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Researchers: RSA Adopted Second Tool That Might Have Helped NSA Surveillance

RSA adopted a technology extension for secure websites that may have allowed faster cracking of RSA's flawed Dual Elliptic Curve.

A group of university researchers has discovered that the RSA security company adopted a second tool that may have made it easier for the National Security Agency to spy on users.

According to an exclusive news report published Monday by Reuters, a group of professors from Johns Hopkins, the University of Wisconsin, and the University of Illinois is planning to publish a report which states that RSA adopted a technology called the “Extended Random” extension for secure websites, which may have allowed faster cracking of RSA’s flawed Dual Elliptic Curve technology.

RSA has been under fire since December, when Reuters reported that the security company had accepted $10 million to use the security-flawed Dual Elliptic Curve encryption technology, which allegedly provided a "back door" that enabled the NSA to tap encrypted electronic communications.

According to a preview of the university research that was provided to Reuters, the Extended Random extension could help crack a version of RSA’s Dual Elliptic Curve software tens of thousand times faster.

In response to the research, RSA told Reuters that it had not intentionally weakened the security of any product and that Extended Random had been removed from RSA’s software within the last six months because it was not popular.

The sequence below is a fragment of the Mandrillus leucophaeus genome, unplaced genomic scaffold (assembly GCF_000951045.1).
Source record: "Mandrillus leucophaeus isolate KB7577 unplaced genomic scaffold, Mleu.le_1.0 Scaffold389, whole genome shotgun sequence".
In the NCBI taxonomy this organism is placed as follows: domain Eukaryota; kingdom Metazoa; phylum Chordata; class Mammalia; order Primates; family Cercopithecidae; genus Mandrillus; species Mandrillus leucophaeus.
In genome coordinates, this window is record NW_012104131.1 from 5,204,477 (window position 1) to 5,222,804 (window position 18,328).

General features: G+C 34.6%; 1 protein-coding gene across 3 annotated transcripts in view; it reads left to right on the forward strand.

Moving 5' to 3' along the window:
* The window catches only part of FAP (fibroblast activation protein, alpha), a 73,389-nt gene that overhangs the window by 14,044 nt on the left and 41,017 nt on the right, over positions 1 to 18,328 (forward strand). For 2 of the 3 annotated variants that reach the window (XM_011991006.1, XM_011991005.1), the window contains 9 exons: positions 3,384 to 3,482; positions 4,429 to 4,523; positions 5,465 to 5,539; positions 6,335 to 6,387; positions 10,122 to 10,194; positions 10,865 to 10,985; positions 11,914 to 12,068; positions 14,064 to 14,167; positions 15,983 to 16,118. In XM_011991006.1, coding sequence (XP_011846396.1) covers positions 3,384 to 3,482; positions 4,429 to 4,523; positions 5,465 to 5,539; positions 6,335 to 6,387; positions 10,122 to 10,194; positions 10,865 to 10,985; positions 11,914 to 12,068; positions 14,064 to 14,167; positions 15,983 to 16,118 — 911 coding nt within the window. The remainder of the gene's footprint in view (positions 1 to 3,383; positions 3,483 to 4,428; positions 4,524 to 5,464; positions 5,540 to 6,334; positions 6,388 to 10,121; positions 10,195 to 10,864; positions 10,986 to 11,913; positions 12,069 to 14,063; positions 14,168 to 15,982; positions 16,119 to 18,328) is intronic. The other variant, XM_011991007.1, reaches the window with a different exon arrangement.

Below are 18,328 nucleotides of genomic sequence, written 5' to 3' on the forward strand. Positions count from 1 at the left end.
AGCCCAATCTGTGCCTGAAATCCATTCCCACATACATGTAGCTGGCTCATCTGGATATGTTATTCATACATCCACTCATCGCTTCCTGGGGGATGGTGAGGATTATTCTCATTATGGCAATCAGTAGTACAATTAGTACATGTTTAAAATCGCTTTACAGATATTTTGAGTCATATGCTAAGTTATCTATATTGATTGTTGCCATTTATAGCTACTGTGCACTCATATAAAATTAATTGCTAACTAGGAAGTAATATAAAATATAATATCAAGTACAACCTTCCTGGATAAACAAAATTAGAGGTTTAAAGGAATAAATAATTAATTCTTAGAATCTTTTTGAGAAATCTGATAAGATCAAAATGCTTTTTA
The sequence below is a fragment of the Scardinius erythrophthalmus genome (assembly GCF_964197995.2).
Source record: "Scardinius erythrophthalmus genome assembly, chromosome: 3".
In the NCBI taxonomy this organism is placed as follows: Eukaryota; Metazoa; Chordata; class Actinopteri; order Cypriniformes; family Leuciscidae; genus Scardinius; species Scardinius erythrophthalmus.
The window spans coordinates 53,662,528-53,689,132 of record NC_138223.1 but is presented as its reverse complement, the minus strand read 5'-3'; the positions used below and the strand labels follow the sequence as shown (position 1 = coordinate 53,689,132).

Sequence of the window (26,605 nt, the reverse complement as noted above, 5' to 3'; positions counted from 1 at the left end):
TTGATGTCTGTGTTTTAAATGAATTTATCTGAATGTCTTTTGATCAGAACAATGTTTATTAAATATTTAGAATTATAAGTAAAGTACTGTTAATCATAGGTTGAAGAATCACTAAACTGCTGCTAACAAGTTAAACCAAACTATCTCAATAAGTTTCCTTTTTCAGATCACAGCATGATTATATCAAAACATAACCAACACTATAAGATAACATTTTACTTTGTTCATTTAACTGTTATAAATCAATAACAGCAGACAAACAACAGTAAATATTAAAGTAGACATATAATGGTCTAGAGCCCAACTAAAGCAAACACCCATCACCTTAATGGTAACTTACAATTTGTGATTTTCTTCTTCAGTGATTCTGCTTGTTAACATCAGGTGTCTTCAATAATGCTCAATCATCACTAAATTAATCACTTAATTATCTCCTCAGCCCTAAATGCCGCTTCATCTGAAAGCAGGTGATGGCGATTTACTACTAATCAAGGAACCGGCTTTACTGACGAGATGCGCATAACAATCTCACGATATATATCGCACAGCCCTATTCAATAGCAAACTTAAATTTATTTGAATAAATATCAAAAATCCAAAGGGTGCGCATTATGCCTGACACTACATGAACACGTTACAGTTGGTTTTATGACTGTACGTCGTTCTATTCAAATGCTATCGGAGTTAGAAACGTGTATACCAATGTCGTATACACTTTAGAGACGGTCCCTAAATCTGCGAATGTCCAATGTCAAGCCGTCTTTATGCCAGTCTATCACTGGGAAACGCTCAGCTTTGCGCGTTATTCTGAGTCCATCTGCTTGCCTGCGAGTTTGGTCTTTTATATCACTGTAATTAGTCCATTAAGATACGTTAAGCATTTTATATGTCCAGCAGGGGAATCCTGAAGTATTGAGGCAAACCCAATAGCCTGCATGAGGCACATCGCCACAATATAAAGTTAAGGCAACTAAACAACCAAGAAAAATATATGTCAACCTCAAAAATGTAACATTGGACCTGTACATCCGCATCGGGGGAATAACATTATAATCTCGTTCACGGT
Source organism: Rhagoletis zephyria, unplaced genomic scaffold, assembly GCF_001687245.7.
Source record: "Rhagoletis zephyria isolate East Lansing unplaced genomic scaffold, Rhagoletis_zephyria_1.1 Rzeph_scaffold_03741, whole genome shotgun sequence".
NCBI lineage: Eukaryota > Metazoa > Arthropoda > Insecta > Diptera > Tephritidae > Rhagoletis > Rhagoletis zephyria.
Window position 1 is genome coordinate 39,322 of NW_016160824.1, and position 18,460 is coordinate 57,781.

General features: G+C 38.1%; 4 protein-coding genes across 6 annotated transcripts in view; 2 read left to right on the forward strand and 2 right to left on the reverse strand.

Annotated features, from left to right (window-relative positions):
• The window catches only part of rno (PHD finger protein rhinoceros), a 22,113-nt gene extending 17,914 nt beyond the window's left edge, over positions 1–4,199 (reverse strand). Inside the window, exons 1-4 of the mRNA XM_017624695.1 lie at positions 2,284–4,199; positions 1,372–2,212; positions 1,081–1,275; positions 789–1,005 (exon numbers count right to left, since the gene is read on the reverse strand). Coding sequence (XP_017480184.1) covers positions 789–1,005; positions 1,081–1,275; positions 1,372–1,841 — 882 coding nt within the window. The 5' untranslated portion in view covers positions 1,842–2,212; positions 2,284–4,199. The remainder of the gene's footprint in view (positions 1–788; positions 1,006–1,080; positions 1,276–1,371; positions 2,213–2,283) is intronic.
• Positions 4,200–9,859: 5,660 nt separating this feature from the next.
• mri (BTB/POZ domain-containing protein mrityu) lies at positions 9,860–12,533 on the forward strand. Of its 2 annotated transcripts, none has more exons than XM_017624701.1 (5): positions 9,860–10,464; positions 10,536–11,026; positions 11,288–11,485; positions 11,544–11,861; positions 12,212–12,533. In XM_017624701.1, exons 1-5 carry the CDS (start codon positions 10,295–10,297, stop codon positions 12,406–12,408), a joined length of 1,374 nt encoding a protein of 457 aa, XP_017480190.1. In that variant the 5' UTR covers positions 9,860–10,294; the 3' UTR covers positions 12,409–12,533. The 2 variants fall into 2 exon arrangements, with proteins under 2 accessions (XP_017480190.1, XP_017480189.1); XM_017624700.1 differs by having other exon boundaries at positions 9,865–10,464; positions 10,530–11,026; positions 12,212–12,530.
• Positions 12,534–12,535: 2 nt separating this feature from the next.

"We could have been more skeptical of NSA's intentions," RSA Chief Technologist Sam Curry told Reuters. "We trusted them because they are charged with security for the US government and US critical infrastructure."

Tim Wilson is Editor in Chief and co-founder of Dark Reading.com, UBM Tech's online community for information security professionals. He is responsible for managing the site, assigning and editing content, and writing breaking news stories. Wilson has been recognized as one ... View Full Bio
 

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Sara Peters
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50%
Sara Peters,
User Rank: Author
4/1/2014 | 10:10:24 AM
Trust but don't verify
I'm a forgiving gal, so I want to give RSA the benefit of the doubt... but I don't know if I can. I hope that they've taken some lesson from this, and that they'll start getting the technologists more involved in the business decisions that contributed to this debacle. I also hope that the engineers have incorporated some new process to check for this kind of nonsense in the future.
securityaffairs
50%
50%
securityaffairs,
User Rank: Ninja
4/1/2014 | 3:11:53 PM
Re: Trust but don't verify
In Italy we say that two clues are a test. The situation is really embarrassing, a real disaster for the American cyber security industry.
The distrust of the U.S. government and major companies who collaborate with it could have serious repercussions on a global scale in the coming months.
Randy Naramore
50%
50%
Randy Naramore,
User Rank: Ninja
4/1/2014 | 3:33:36 PM
Re: Trust but don't verify
Whether you are RSA or a major retailer (Target), this type of "bad press" will make CIOs or CISOs think long and hard about deploying apps or in this case extensions that can reflect badly on your organization. Before pushing out an app like this, much security testing should have been performed and it may have been but apparently it was not enough. Target apparently was warned about the potentially vulnerable POS devices but refused to act appropriately. I think maybe they are second guessing that decision now.
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